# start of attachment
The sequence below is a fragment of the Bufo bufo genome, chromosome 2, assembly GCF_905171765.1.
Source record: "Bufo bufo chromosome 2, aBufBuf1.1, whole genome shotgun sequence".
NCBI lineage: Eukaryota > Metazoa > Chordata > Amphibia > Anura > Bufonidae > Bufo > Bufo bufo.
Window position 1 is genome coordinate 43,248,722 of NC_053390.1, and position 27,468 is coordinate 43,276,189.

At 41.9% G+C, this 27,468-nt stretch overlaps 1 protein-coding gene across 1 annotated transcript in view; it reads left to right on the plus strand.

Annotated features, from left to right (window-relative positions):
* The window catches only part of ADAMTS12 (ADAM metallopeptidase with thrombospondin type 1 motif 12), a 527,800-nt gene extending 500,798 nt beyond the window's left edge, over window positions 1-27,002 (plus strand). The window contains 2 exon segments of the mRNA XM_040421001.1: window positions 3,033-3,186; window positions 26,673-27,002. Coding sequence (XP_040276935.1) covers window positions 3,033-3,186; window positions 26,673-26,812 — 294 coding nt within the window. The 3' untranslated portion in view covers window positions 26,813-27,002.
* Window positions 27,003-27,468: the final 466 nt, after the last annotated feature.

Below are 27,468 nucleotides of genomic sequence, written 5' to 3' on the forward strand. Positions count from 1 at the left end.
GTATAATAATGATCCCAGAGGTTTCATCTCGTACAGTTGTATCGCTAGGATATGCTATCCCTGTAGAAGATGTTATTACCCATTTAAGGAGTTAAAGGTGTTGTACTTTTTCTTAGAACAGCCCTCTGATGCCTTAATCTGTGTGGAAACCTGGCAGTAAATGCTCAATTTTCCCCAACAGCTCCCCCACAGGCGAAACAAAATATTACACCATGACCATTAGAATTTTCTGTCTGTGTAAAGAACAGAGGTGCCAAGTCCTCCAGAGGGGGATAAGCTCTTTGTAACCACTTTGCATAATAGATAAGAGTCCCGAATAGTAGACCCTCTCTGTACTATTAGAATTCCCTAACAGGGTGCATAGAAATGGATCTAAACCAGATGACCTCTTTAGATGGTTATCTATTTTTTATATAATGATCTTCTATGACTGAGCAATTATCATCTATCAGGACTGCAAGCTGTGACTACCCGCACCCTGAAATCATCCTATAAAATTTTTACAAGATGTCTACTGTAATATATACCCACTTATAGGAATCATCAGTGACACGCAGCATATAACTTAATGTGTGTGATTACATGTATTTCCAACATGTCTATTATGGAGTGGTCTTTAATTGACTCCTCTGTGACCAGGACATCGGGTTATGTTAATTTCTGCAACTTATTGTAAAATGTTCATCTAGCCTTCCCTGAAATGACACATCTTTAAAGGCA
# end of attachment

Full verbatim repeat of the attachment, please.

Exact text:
The sequence below is a fragment of the Bufo bufo genome, chromosome 2, assembly GCF_905171765.1.
Source record: "Bufo bufo chromosome 2, aBufBuf1.1, whole genome shotgun sequence".
NCBI lineage: Eukaryota > Metazoa > Chordata > Amphibia > Anura > Bufonidae > Bufo > Bufo bufo.
Window position 1 is genome coordinate 43,248,722 of NC_053390.1, and position 27,468 is coordinate 43,276,189.

At 41.9% G+C, this 27,468-nt stretch overlaps 1 protein-coding gene across 1 annotated transcript in view; it reads left to right on the plus strand.

Annotated features, from left to right (window-relative positions):
* The window catches only part of ADAMTS12 (ADAM metallopeptidase with thrombospondin type 1 motif 12), a 527,800-nt gene extending 500,798 nt beyond the window's left edge, over window positions 1-27,002 (plus strand). The window contains 2 exon segments of the mRNA XM_040421001.1: window positions 3,033-3,186; window positions 26,673-27,002. Coding sequence (XP_040276935.1) covers window positions 3,033-3,186; window positions 26,673-26,812 — 294 coding nt within the window. The 3' untranslated portion in view covers window positions 26,813-27,002.
* Window positions 27,003-27,468: the final 466 nt, after the last annotated feature.

Below are 27,468 nucleotides of genomic sequence, written 5' to 3' on the forward strand. Positions count from 1 at the left end.
GTATAATAATGATCCCAGAGGTTTCATCTCGTACAGTTGTATCGCTAGGATATGCTATCCCTGTAGAAGATGTTATTACCCATTTAAGGAGTTAAAGGTGTTGTACTTTTTCTTAGAACAGCCCTCTGATGCCTTAATCTGTGTGGAAACCTGGCAGTAAATGCTCAATTTTCCCCAACAGCTCCCCCACAGGCGAAACAAAATATTACACCATGACCATTAGAATTTTCTGTCTGTGTAAAGAACAGAGGTGCCAAGTCCTCCAGAGGGGGATAAGCTCTTTGTAACCACTTTGCATAATAGATAAGAGTCCCGAATAGTAGACCCTCTCTGTACTATTAGAATTCCCTAACAGGGTGCATAGAAATGGATCTAAACCAGATGACCTCTTTAGATGGTTATCTATTTTTTATATAATGATCTTCTATGACTGAGCAATTATCATCTATCAGGACTGCAAGCTGTGACTACCCGCACCCTGAAATCATCCTATAAAATTTTTACAAGATGTCTACTGTAATATATACCCACTTATAGGAATCATCAGTGACACGCAGCATATAACTTAATGTGTGTGATTACATGTATTTCCAACATGTCTATTATGGAGTGGTCTTTAATTGACTCCTCTGTGACCAGGACATCGGGTTATGTTAATTTCTGCAACTTATTGTAAAATGTTCATCTAGCCTTCCCTGAAATGACACATCTTTAAAGGCA